If there's a line of taxis out front, you can bet the food is good.
By Liza B. Zimmerman
"... As a relative newcomer to Seattle, I always wondered what culinary surprises lurked behind restaurant doors here with rows of taxis outside. So I took a little time to find out, chatting with drivers on the day and night shifts, and hopping a ride to some of their favorite joints.
There are approximately 1,200 cab drivers in King County, according to Terry Davis, acting director of the county's Cab Drivers' Alliance. Almost all of them are male, with the exception of about five women, and they hail from 10 to 12 different countries, he estimates. "Most of the cab drivers are not really overweight," notes Davis. The reason becomes clear when you hear about the great ethnic eats they are digging into.
"I eat mostly at the Addis Cafe," says Worku Melese, as he sits in the cab line outside Seattle's posh Fairmont Olympic Hotel. Kitfo (steak tartare, prepared with butter) and tibs (a dish of spicy beef or lamb cooked with onions and peppers) are his favorites. The Addis, in the Central District, has a bar in front and traditional Ethiopian dyed reed tables upstairs for dining. The meat and vegetable combo plate ($13.99) is enough for two, and the light Harar beer ($4) pairs well with the spicy food. After dinner, you can even shoot a game of pool at the table in back.
The nearby Cafe Selam is a favorite of Fasika Moges, a driver who is also an accomplished painter (he shows his work at Columbia City Gallery). Moges goes to Selam for foul, a favorite cabbie breakfast dish. Spicy fava beans covered with scallions, tomatoes, onions, and hard-boiled eggs ($6), this luscious dish is often available all day. Selam's beef kitfo ($8) is spicy, and its beef tibs ($8) are succulent. They can be sampled with a glass of traditional tej (honey wine) for $3.50 or a Bedele Light beer for $3.25. Owner Abebu Wondem says she gets about 20 cab drivers a day, who come mostly for the tibs and her famous foul.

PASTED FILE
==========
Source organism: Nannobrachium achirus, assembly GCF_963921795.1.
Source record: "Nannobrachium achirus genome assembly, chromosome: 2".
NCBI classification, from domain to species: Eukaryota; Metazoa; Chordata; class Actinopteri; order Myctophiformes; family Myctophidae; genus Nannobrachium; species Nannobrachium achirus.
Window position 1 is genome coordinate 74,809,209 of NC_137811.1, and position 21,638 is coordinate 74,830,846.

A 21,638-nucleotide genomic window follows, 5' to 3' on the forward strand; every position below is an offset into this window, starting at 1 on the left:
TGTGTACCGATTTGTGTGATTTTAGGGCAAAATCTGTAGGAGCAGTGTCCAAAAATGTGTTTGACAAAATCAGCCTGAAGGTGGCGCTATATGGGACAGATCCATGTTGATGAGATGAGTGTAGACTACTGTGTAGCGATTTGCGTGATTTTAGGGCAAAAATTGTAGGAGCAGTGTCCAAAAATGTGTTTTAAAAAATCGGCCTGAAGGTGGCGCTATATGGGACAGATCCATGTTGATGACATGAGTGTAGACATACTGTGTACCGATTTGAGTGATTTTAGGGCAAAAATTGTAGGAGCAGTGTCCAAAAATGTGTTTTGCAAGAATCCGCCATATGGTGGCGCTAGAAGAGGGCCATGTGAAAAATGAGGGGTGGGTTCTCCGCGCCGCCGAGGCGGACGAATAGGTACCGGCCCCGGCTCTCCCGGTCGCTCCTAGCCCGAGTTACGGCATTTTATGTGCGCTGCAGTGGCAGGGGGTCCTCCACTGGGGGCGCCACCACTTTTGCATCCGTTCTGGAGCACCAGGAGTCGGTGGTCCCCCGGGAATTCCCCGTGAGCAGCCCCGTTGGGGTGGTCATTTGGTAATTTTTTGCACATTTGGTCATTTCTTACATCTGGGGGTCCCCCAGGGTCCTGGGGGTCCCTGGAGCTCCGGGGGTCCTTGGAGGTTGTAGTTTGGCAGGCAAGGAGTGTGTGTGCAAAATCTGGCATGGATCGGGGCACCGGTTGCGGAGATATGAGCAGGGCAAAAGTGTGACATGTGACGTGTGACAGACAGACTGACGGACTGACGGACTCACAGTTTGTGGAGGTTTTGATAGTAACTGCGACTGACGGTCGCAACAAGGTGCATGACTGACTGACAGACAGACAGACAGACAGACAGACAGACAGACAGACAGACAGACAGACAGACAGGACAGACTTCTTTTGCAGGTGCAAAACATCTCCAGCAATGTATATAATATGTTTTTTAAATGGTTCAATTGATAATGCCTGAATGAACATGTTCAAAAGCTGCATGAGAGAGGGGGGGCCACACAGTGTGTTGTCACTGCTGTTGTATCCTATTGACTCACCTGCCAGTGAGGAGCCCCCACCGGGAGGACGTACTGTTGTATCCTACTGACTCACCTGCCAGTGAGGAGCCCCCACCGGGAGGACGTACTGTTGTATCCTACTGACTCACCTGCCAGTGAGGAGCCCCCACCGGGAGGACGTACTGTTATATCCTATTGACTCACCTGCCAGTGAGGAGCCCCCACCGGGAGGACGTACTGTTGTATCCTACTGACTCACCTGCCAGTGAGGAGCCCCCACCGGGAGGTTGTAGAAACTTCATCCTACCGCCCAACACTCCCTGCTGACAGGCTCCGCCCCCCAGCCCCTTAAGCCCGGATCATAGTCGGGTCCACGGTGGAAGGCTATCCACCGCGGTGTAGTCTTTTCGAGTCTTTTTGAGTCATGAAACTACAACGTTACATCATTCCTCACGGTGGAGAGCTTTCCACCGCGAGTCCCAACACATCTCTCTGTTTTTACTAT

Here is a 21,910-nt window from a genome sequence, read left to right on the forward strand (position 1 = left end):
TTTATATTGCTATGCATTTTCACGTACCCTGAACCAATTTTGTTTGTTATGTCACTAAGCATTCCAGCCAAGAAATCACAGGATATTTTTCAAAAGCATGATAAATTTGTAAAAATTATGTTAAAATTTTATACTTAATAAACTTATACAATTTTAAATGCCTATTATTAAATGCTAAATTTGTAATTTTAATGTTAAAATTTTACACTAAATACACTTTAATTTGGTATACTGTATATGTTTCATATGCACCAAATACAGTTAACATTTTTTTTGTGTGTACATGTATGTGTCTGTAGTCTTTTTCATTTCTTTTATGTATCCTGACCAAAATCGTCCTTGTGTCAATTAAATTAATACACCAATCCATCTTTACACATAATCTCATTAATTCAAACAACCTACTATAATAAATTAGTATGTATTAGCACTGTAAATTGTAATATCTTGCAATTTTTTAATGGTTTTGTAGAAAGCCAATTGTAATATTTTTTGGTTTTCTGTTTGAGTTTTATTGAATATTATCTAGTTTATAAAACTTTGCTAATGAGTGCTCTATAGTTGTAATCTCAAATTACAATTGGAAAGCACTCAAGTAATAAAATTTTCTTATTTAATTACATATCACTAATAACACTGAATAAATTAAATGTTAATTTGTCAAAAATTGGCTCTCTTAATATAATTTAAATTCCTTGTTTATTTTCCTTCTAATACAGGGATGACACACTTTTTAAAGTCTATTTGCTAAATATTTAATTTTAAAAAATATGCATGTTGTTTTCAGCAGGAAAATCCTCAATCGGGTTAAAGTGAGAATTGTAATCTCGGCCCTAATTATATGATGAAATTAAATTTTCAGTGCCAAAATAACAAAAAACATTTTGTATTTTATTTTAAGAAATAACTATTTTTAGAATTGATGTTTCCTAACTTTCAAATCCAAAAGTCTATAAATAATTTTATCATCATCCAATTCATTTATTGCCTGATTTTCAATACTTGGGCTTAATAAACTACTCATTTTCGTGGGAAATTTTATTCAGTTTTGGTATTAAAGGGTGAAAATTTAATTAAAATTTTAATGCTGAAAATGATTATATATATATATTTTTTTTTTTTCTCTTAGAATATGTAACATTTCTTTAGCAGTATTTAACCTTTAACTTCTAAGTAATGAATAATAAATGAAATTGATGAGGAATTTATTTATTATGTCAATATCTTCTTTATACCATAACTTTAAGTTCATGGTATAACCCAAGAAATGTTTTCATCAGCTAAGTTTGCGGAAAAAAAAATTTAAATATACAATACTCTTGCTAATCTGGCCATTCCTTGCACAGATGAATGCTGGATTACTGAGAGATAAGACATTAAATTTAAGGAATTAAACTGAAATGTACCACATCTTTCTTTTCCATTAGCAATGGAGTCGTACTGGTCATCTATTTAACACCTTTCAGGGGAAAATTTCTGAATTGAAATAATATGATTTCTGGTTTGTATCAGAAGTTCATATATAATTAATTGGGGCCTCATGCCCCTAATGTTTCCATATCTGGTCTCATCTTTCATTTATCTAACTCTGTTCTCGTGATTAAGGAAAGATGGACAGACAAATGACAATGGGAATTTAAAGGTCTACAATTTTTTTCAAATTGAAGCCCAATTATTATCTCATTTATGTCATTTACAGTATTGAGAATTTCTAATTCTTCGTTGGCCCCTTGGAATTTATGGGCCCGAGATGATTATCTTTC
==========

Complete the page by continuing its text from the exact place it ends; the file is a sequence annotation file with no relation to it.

Down the STREET is the Tana Market, a combination store and restaurant where Wessen Darge, an Ethiopian native who has lived in Seattle for 15 years, says they make the best beef tibs ($8) in town. They also stock bags of the sour flatbread injera, and loads of traditional spices like bessobila (Ethiopian basil); they even sell corn dogs and burritos. Darge also likes Meskel Ethiopian Restaurant down the street for its kitfo, which he calls "hot and yummy." Between meals, he goes to Starbucks for snacks. "I spend $1,200 a year there, and they have never given me a cup of free coffee." When not at Starbucks or the Tana, he notes he is also available "to go the Met or Anthony's if someone invites me."
Darge also makes his own bread to share with other drivers. He says it's a healthy alternative to the butter- and egg-based breads he finds all over town. The flavor, he notes, is somewhere between cake and bread: It's "a bread that our moms make." You will have to catch up with him in the taxi rank outside the Westin if you want to try it .... >>more